Published: 04/03/2016 09:45 - Updated: 04/03/2016 19:16

Dirty Paki Lingerie's trouble with a name...

Aizzah Fatima performing Dirty Paki Lingerie.
Aizzah Fatima performing Dirty Paki Lingerie.

by Margaret Chrystall

AIZZAH Fatima came from a small town in Mississippi and turned her back on a career in IT to explore a future in drama.

It’s the start of a story that has seen her turn into six Muslim women nightly in her one-woman show Dirty Paki Lingerie.

Next year, four of the women will be part of the Dirty Paki Lingerie film that Aizzah’s currently working on.

With her director Erica Gould, the two have now seen the play transfer from American, Canada, the Middle East and back to Scotland – where it played at the Edinburgh Festival ... though almost under a different title.

And never mind the cultural differences and Muslim stereotypes explored in the play, the title alone has some stories to tell.

Dirty Paki Lingerie sees Aizzah transform herself into six Muslim-American women caught between two different cultures.

Aizzah as the six different characters.
Aizzah as the six different characters.

Aizzah conducted one-on-one interviews with Pakistani-American women who shared real-life incidents and concerns in their lives and has created a play that aims to break down boundaries and shatter preconceived ideas about culture, religion, sex, and politics.

Worries about the word "Paki" in the title came as a surprise to Aizzah when the play came to the UK first.

She says: "In America, ‘Paki’ isn’t a mainstream word, I’d say it and people say things like ‘What, a package?’.

"But we’ve found that a word like ‘lingerie’, conservative people don’t like it, whether they are Christian, Jewish, Muslim or Hindi. They seem to feel it’s too personal – I think it’s interesting – as if they want to do away with sexuality."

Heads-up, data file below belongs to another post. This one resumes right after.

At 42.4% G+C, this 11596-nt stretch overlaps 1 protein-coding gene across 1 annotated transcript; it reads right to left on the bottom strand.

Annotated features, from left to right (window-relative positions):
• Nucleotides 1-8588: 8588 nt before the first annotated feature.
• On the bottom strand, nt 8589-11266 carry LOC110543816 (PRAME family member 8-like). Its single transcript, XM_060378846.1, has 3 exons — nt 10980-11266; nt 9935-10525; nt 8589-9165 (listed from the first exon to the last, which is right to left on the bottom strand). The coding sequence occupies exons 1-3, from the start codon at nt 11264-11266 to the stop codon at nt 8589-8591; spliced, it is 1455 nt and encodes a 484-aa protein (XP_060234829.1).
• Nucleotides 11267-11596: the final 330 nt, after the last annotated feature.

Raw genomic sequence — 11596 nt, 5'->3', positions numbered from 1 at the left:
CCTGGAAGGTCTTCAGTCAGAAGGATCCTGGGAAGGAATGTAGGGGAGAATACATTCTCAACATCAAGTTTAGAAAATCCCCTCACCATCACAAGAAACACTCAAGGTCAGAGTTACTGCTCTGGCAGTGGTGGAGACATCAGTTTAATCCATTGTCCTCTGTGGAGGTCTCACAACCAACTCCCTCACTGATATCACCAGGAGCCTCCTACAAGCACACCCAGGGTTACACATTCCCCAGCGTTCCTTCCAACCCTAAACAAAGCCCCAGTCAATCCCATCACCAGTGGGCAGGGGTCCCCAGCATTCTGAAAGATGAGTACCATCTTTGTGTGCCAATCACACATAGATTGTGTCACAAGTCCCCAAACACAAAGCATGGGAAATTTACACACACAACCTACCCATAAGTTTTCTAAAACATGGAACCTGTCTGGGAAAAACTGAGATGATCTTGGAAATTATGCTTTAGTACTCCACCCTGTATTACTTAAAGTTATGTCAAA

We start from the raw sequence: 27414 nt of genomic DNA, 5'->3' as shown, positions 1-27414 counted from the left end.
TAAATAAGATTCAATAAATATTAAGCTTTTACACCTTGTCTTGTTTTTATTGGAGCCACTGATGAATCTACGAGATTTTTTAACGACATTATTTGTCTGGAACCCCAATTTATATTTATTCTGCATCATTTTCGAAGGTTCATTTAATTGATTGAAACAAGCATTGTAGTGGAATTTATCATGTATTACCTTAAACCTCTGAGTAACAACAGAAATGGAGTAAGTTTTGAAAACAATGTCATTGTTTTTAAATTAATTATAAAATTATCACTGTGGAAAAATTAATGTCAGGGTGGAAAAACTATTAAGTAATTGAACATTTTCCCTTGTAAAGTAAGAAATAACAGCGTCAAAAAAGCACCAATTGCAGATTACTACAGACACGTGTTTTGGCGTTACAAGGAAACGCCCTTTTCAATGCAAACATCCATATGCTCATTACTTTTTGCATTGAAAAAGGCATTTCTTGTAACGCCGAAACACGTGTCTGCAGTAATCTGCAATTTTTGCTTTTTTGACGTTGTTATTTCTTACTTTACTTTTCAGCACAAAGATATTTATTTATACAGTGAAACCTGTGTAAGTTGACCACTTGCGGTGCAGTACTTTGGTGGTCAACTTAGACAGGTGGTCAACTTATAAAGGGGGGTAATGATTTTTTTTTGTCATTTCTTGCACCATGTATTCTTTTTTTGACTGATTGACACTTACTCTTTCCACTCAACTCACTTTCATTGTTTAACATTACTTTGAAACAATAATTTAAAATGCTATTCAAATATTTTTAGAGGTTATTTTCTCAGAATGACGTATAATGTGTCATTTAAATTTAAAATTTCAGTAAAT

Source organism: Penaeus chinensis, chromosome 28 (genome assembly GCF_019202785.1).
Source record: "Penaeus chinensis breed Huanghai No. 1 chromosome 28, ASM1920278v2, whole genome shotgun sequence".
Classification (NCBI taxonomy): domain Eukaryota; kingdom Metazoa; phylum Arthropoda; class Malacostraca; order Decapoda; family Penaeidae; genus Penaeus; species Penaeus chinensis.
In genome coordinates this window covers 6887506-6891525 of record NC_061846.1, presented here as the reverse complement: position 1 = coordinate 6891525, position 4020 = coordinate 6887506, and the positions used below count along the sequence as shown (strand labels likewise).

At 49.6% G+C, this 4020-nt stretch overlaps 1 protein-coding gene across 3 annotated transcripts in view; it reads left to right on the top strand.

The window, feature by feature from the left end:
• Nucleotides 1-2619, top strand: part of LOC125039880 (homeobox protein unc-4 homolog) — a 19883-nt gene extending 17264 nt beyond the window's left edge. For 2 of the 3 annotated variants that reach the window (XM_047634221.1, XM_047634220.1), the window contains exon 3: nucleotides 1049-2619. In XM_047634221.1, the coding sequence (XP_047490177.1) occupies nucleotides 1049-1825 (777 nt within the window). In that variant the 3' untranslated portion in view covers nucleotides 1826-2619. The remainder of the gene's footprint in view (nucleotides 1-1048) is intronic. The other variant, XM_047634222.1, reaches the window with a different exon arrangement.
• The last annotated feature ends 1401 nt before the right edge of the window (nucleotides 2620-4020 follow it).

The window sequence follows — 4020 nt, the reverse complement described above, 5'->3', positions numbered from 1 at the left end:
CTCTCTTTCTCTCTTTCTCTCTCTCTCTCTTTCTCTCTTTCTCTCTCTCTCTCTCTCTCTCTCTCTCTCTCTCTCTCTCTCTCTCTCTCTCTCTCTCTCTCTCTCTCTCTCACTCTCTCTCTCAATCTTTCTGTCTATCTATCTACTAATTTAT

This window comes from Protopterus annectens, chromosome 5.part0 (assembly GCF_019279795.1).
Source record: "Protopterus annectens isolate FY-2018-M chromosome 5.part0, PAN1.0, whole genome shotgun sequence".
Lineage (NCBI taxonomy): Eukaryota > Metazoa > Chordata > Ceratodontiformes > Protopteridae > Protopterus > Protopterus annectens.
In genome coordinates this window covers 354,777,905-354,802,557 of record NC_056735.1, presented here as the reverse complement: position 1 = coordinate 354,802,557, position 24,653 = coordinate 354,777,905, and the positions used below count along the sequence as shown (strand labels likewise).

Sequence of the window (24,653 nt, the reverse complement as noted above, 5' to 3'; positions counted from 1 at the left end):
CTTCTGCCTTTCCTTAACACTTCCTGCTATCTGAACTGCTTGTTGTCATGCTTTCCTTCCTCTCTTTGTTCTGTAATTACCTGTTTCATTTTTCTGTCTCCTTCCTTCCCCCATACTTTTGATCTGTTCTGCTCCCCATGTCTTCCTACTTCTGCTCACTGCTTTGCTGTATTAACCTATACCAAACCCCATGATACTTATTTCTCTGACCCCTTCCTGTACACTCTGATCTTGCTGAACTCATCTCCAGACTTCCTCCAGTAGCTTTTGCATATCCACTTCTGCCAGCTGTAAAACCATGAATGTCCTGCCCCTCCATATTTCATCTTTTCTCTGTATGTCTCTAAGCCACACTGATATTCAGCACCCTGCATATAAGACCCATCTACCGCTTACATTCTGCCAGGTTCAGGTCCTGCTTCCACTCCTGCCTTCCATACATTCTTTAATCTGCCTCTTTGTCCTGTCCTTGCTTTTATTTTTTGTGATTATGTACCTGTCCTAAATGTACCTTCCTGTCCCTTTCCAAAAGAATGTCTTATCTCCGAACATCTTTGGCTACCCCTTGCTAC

Director Erica Gould adds: "The word ‘Paki’ is almost neutral in the United States, but I know in the UK it’s the equivalent of the ‘N’ word over there.

"When we did the show in 2012 in Edinburgh for the Fringe, some of the venues said ‘We’d love to have you but not with that word’.

"But at the Assembly they were cool with it and I think they appreciated the controversy!

"In America, the word raises a very different conversation. "But we’re always walking a fine line between alienating people and bringing up a conversation about ‘Why is that word negative?’.

"Some of the theatres presenting us have insisted on changing the title. So in some places it’s been Dirty Pakistani Lingerie – as in Toronto, we had to change it there.

"But sometimes, surprisingly, the word in the title that people have a problem with is ‘Lingerie’.

"There are so many issues around sexuality in many traditional Muslim cultures, not historically, but now.

"There’s a really interesting New York Times article about what you can and can’t say – and in Urdu, apparently, there aren’t even words for some sexual things."

Aizzah adds: "We were putting on the play at a multi-cultural centre in California and a Muslim students’ group didn’t want the play to go on. But it went ahead and some of the students came along and sat at the back and I could see they were laughing at the show and enjoying themselves. When it was over – we always have a question and answer session – I said ‘If you want to talk to me about it, this is your time’. But they had nothing to say."

The play has been on a big journey and it was the same for Aizzah in creating the piece.

For her, home was university town Starkville in Mississippi with a university population and a diverse community from Japan, Europe and the Middle East.

"It was an interesting place where you were close to lots of different cultures," she says.

Drama took a back seat as a hobby while Aizzah studied microbiology and pursued a career in IT, working for Google for a while.

But Aizzah took a class to see if she could write her own show with Matt Hoverman, an actor, screnwriter and coach for those wanting to stage solo shows.

"I realised I could do it," she laughs, adding how at first she would perform just five or 10 minutes in front of an audience, trying to hone the work.

"At first I thought it was going to be a dramatic, serious piece."

Aizzah had no idea that she had a talent for comedy, but remembers one wake-up call.

"In an acting class, we’d been asked to work on a dramatic, moving short piece about rape and doing it, I was in tears.

"But at the end the tutor said ‘Do you know you should be doing comedy?’ Aizzah laughs.

Over time, she realised the same thing about her serious, dramatic monologue that has now become Dirty Paki Lingerie – and that she is currently rewriting as a film script.

Aizzah said: "I really fought doing comedy, but now I love and embrace it.

"I think it brings down more barriers."

Dirty Paki Lingerie is at Eden Court on Saturday, March 5.

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